Rick Buckler’s memoir a must-read for fans of The Jam

Rick Buckler -That's Entertainment coverTHAT’S ENTERTAINMENT:
MY LIFE IN THE JAM
BY RICK BUCKLER and Ian Snowball
Omnibus Press

4 stars

By John Curley

Simply put, Rick Buckler’s memoir is a must-read for fans of The Jam. Honestly, it’s a must-read for anyone who loves the punk, New Wave and Mod music that came out of the UK in the late 1970s and early 1980s. The Jam were one of Britain’s most beloved bands during their time together and served as an inspiration for many bands that came later, including Oasis. Buckler’s firsthand account of The Jam’s history, from their early days that included changes in the band’s lineup to Paul Weller’s decision to call it quits — a moment that initially came as a great shock to Buckler (The Jam’s drummer), bassist Bruce Foxton and John Weller, Weller’s father, and the band’s manager — is riveting. Buckler really gets to the heart of why The Jam were, and are, so revered by their fans.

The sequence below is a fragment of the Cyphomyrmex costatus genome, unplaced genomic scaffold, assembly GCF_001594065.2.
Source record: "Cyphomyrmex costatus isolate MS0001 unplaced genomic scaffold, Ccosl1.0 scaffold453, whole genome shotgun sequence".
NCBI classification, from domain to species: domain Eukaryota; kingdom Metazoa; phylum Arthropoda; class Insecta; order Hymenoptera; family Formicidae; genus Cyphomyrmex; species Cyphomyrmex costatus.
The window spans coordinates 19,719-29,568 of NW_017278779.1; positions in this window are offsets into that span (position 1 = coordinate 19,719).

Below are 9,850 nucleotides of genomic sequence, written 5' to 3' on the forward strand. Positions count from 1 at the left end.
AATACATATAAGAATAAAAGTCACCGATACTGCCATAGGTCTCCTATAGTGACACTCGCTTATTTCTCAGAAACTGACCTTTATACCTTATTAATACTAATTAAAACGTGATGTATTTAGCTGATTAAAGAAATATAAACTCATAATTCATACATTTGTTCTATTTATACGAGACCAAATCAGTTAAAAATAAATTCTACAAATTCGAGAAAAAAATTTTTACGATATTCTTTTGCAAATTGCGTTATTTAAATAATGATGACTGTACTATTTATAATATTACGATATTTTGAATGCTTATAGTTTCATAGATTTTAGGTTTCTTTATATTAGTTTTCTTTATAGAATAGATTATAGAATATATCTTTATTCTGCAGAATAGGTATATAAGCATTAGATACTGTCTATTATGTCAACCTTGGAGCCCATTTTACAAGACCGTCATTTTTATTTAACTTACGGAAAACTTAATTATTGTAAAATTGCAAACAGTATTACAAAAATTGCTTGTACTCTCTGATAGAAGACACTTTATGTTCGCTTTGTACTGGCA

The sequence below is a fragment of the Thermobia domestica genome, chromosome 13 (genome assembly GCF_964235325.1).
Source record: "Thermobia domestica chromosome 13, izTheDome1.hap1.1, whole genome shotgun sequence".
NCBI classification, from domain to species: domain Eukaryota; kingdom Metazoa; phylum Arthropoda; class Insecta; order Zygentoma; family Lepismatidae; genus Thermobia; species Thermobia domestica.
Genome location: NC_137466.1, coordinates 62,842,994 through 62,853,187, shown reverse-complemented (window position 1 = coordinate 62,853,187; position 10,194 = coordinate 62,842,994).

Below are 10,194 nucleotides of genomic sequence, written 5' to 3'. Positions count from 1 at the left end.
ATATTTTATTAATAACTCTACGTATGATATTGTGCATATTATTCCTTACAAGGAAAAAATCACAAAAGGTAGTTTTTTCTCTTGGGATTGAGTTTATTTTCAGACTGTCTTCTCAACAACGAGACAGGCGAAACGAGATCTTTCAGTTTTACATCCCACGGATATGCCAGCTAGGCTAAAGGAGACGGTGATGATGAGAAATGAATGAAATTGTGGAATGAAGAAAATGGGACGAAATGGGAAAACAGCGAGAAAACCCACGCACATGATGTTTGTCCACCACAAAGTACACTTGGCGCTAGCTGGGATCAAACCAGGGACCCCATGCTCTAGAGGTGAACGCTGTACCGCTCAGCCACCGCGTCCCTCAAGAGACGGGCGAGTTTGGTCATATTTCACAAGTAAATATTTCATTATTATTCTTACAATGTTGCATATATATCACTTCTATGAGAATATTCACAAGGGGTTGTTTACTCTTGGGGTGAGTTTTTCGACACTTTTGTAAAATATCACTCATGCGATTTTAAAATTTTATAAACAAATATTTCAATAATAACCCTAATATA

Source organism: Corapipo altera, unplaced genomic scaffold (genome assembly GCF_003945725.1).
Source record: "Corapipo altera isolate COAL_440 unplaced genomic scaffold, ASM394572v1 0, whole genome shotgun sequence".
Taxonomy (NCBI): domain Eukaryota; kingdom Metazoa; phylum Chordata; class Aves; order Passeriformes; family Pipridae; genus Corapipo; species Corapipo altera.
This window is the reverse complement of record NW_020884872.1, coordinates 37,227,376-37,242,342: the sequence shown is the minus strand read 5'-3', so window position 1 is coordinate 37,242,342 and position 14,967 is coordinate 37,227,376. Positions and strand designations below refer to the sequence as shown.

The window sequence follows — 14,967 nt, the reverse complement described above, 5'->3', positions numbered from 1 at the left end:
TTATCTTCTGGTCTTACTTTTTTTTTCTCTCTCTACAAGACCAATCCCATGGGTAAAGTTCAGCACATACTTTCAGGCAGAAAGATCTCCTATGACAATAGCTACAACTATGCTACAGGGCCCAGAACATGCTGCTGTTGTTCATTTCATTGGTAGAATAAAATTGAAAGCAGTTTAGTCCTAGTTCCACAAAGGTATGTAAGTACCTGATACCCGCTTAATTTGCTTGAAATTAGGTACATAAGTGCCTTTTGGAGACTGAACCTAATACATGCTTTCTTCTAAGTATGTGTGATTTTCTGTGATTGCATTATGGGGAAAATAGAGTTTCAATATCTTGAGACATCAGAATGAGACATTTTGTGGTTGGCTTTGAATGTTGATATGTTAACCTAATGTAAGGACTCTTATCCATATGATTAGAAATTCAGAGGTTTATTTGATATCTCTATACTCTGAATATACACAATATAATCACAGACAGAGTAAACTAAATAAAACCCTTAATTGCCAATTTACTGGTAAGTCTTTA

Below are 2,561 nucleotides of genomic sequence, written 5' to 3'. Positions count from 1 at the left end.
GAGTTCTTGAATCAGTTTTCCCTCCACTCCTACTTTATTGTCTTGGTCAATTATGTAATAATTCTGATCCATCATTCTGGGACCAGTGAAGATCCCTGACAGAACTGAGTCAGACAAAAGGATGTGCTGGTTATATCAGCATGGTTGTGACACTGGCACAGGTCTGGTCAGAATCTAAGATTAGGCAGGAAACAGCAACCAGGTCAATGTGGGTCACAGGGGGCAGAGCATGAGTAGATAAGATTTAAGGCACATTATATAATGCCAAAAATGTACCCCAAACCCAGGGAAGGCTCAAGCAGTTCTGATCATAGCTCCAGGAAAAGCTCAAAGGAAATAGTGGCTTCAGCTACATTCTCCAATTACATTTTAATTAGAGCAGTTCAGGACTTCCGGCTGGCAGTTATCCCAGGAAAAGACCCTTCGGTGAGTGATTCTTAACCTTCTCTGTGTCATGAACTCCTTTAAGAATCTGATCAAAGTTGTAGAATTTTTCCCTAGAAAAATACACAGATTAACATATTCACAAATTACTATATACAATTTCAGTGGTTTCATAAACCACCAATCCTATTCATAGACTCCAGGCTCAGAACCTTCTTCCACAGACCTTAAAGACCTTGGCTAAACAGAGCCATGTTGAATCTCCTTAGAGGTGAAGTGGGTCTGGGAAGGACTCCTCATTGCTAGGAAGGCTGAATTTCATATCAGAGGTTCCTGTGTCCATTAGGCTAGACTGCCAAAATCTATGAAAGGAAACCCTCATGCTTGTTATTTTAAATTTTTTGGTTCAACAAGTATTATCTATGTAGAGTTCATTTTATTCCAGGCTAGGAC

Buckler’s words convey the great excitement that the band generated as they rose from a local Woking, England, band playing mostly cover material in local working man’s clubs to an international phenomenon. Along the way, Buckler describes The Jam’s first appearance at CBGB in New York City with affection, and mentions that Patti Smith stopped by their dressing room to say hello. He has less kind words about the disastrous American tour in which The Jam served as the opening band for Blue Oyster Cult. And Buckler’s description of The Jam’s final tour is wistful. He still seems shocked and hurt about how abrupt the end of the band was at their final concert in Brighton, England, in December 1982. Buckler’s disappointment at how The Jam came to an end is evident in his writing. And it’s somewhat shocking when Buckler reveals that he has not seen or spoken to Paul Weller in more than 30 years.

While Buckler’s writings about his life after The Jam, which included stints in the bands the Time UK, The Gift and From The Jam, might be of less interest to readers, and his technical talk about drumming and studio recording could be too inside baseball for some, his tale of his time with The Jam, the heart of the book, make it a fascinating read. John Weller used to introduce The Jam to the stage by calling them “the greatest band in the f—ing world.” Buckler’s book gives a very convincing argument as to why The Jam deserved that title.                                            

                                               

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